Overview of the WeMacro Focus Stacking Rail
Many photographers today want to know how to take macro pictures, thanks to a growing number of beautiful images online of small plants, animals, and insects.
Macro photography is not always easy, especially for beginners, but it is one of the most rewarding genres of photography you can do. Besides developing the skills to capture these images, it is also important having the necessary equipment. Focus stacking could be achieved manually, but also through an automated rail.
What is Macro Photography
While there are many technical definitions of what makes a macro image, the simplest explanation is as follows. Macro photography is the art of making tiny things look big. You can do this by getting very close to your subject, or by getting a telephoto lens and zooming in.
The proper macro photography definition is an image whose subject is reproduced to at least 1:1. That means that the image on the camera sensor or film plate is the same size, or even bigger, than the real-life subject.
Fast, Easy Portrait Editing Software
PortraitPro is the world’s best-selling retouching software. Using Artificial Intelligence, PortraitPro enhances every aspect of a portrait for beautifully natural results.
Depth of Field for Close-Up Photos
For non-macro photography, your subject won’t be especially close to your camera – maybe 5 or 6 meters, or even as far away as the horizon. At these distances, a normal aperture of f/8 or f/11 typically will render a sharp scene from front to back (aside from extreme telephoto shots, since telephotos have less depth of field).
Macro photography is different. When you take close-up photos, you naturally end up with very little depth of field, even at small aperture values. At 1:1 magnification, your depth of field may be so thin that you can’t get a fly’s head and feet both to appear sharp at the same time, even though they are just millimeters apart! At magnifications greater than life-size, depth of field is very small, so you need a large number of images combined together to get everything into sharpness.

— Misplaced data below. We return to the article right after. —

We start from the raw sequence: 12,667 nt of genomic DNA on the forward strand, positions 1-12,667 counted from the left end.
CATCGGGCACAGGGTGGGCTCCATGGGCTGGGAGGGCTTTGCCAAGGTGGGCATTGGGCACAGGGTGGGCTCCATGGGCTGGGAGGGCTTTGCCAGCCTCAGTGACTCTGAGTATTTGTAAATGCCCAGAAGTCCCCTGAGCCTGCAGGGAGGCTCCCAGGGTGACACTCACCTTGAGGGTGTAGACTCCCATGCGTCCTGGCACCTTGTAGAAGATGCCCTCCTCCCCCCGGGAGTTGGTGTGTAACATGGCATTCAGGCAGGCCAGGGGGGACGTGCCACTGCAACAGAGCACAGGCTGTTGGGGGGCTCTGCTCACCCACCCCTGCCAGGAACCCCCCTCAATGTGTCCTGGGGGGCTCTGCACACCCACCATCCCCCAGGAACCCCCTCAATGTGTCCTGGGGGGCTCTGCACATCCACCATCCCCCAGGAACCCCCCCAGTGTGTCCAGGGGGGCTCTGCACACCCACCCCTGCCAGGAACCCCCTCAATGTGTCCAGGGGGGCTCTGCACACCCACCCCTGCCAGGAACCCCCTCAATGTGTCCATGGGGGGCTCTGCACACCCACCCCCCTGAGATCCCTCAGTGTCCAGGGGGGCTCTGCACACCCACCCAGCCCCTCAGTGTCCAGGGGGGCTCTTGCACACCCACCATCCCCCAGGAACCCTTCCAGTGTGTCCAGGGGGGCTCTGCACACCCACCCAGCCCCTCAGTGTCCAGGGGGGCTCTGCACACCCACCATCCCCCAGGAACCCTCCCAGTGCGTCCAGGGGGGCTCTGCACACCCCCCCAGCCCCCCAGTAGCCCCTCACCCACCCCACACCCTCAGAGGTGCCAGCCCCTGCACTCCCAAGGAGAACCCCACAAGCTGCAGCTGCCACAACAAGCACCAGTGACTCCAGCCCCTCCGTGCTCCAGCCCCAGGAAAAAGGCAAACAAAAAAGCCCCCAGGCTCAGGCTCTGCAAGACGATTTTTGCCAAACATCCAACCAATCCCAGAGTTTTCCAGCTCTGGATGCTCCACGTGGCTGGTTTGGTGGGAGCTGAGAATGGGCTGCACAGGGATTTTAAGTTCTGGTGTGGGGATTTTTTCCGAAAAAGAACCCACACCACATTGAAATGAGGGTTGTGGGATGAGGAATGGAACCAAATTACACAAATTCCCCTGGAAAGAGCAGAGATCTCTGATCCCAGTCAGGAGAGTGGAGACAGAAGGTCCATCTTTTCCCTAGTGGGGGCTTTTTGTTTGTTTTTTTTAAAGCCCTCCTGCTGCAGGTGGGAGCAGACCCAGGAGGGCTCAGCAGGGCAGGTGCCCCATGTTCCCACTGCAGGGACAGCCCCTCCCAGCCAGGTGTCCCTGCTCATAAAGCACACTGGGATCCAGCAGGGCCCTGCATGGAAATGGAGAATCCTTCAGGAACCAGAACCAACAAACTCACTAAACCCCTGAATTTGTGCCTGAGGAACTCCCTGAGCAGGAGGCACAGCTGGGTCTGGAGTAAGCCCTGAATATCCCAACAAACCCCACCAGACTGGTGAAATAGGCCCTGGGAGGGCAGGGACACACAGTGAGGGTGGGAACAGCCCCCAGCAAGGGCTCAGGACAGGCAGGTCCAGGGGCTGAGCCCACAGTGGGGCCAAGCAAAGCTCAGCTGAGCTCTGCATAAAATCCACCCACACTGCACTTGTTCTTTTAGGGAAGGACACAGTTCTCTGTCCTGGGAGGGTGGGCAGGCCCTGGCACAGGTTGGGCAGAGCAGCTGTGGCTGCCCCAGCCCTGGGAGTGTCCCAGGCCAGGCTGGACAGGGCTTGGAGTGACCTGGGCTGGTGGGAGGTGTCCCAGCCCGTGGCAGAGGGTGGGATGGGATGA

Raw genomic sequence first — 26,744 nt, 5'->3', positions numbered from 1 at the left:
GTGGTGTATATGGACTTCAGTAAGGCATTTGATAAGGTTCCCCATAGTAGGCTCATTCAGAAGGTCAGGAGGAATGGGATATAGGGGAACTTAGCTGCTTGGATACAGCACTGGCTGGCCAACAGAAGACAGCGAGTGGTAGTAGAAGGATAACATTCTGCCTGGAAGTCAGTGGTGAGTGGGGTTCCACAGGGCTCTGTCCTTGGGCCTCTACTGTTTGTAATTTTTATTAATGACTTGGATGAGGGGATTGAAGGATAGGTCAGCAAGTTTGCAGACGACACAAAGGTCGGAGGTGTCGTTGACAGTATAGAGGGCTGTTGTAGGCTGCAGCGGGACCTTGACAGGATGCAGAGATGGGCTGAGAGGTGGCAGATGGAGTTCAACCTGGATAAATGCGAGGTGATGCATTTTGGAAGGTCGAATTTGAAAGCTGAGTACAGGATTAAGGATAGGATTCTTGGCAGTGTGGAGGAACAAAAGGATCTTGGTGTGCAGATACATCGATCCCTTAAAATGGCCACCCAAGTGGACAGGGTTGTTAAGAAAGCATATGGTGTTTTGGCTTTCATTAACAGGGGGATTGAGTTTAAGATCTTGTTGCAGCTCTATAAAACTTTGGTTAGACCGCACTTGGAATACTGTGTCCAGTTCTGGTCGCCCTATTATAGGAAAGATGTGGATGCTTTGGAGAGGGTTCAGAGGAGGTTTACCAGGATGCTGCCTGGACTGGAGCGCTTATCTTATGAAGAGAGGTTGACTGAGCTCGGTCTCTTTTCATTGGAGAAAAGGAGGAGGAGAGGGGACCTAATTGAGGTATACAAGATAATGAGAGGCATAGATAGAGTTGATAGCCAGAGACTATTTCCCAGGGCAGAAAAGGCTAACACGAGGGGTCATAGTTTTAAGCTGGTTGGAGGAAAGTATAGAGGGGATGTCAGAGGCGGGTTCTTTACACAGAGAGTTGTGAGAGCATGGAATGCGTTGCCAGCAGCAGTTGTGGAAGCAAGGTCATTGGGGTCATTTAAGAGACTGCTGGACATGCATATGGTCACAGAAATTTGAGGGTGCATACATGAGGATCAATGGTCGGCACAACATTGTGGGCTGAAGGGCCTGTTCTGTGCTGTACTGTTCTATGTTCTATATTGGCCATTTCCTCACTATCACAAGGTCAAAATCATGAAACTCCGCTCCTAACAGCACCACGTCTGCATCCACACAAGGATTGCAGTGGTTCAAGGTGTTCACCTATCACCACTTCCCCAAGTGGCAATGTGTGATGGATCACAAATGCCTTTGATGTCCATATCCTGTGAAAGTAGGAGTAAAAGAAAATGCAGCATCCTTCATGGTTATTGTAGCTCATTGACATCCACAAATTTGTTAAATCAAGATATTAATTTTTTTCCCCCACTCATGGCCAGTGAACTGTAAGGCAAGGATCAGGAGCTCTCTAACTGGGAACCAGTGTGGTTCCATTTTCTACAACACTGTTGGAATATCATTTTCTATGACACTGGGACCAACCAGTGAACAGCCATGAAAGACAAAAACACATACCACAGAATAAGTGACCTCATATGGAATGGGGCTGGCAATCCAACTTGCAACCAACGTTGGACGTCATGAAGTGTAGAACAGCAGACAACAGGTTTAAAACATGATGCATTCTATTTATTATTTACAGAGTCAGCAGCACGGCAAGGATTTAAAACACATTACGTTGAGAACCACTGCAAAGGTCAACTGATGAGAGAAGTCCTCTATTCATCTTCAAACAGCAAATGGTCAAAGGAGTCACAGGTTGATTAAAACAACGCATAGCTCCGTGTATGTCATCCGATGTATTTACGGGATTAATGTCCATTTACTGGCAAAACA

Automated Focus Stacking Vs Macro Rail
The problem with a macro focus rail is that it doesn’t do anything to combat the biggest complication in the technique: human error.
With a macro focusing rail, the photographer has to physically touch the rail (which is connected to the camera) introducing the possibility of camera movement or misalignment. It also relies on the photographer’s estimate of how far to turn the knob between each shot. The process is very imprecise and slow.
A macro focus rail has a motor and is controlled remotely. This eliminates much of the human error that was mentioned earlier. Through this device, the photographer programs the starting point, stopping point, and decides how many images are going to be captured between those two points. The unit automatically splits up the distance into equal movements and does all the work for you. The setup is completely customizable.
Within the market for electronic stages used for macro focus stacking, the bar is set very high by Cognisys or MJKZZ. However, and for almost five years, there is a new player that offers respectable quality at a more affordable price: WeMacro Focus Stacking Rail.
The WeMacro rail is a motorized macro rail and camera trigger. Once a shot is set up, you can hit start and walk away. When you come back, you’ll have images ready to be stacked.
1. Build Quality & Design
Black anodized aluminum is screwed together to make the frame. The machining of the aluminum parts is of acceptable quality. The linear screw and rails are of higher quality and are free from defects. The device is 1um step accuracy.